Apple has sold a record 51 million iPhones, and Samsung has sold even more, 86 million smartphones, during the past three months. It’s not a question of how many high-end devices Samsung has sold. It’s a fact: The smartphone market is a two-horse race between the Cupertino and South Korean companies. Yet the thing is, smaller Asian smartphone OEMs are starting to close the gap, at least according to IDC and Strategy Analytics (via the Wall Street Journal and Reuters).
The two market research companies released similar numbers: Data from IDC puts Apple and Samsung’s market share at 47%, while Strategy Analytics’ data says 48%. Both show a slight drop compared to a year prior.
But when comparing the two companies’ sales, the balance obviously favours Samsung: 86 million Android smartphones account for nearly 30% of the global smartphone market, while Apple’s 51 million account for 17.6%, according to Strategy Analytics.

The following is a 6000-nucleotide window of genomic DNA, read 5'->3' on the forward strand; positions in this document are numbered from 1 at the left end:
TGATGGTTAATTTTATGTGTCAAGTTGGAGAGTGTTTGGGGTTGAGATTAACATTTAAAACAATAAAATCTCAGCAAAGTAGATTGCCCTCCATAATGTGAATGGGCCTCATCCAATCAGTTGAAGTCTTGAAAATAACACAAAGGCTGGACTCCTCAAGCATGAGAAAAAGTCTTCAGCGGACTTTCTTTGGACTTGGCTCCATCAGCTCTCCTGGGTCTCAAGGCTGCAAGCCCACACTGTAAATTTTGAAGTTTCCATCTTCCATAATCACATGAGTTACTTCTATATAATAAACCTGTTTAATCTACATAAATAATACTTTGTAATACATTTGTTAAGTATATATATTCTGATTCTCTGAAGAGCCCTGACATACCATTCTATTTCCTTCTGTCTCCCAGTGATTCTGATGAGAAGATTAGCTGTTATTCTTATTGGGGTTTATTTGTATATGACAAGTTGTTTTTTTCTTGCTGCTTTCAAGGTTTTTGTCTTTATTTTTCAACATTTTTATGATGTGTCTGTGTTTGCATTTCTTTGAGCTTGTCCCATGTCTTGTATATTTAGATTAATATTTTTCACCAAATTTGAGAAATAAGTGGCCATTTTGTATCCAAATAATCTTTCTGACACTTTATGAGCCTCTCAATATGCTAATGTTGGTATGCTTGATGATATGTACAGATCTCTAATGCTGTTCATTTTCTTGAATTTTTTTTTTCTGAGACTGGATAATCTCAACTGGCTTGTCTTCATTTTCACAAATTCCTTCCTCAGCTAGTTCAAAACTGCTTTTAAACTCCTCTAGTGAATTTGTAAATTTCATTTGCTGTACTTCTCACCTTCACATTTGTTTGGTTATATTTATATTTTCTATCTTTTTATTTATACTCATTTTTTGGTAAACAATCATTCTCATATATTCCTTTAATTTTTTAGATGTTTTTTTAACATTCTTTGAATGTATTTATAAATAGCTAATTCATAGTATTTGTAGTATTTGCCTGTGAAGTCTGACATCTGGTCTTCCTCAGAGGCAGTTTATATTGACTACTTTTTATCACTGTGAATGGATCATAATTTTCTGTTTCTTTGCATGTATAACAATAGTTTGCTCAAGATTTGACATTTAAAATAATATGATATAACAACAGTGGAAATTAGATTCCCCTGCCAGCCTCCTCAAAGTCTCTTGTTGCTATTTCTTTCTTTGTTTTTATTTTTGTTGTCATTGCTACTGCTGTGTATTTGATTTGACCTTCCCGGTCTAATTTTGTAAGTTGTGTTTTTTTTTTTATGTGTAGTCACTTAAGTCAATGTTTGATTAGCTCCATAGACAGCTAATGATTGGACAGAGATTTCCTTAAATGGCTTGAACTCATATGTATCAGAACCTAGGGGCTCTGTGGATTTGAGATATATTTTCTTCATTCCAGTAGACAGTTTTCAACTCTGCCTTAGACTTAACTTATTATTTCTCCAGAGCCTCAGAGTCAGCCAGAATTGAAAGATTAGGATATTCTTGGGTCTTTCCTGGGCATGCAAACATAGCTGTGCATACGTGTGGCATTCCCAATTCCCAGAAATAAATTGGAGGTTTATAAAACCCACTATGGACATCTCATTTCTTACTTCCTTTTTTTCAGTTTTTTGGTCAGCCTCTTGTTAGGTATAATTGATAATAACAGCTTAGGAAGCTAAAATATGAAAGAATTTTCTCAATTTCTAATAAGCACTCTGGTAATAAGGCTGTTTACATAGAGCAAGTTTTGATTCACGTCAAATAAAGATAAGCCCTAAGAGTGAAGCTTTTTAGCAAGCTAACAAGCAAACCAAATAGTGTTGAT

As the latest numbers show, the smartphone market is growing, and it isn’t the high-end devices that are pushing it forward, but the cheap handset. Oh, and IDC says the demand is for bigger-screen, low-cost devices, corroborating an earlier Bloomberg report.
And this isn’t what Apple wants to hear right now. Or maybe it does? Any denial of a larger-screen iPhone coming from Apple has the typical “people love surprises” stamp on it, so you should treat it that way.
Still, another study of the holiday quarter, signed by Kantar Worldpanel ComTech a couple of days ago, says that Apple has a strong grip on the US smartphone market, although the 43.9% is lower compared to the same period a year prior. A possible reason: People love “full” releases, and the iPhone 5s isn’t one, nor is the iPhone 5c.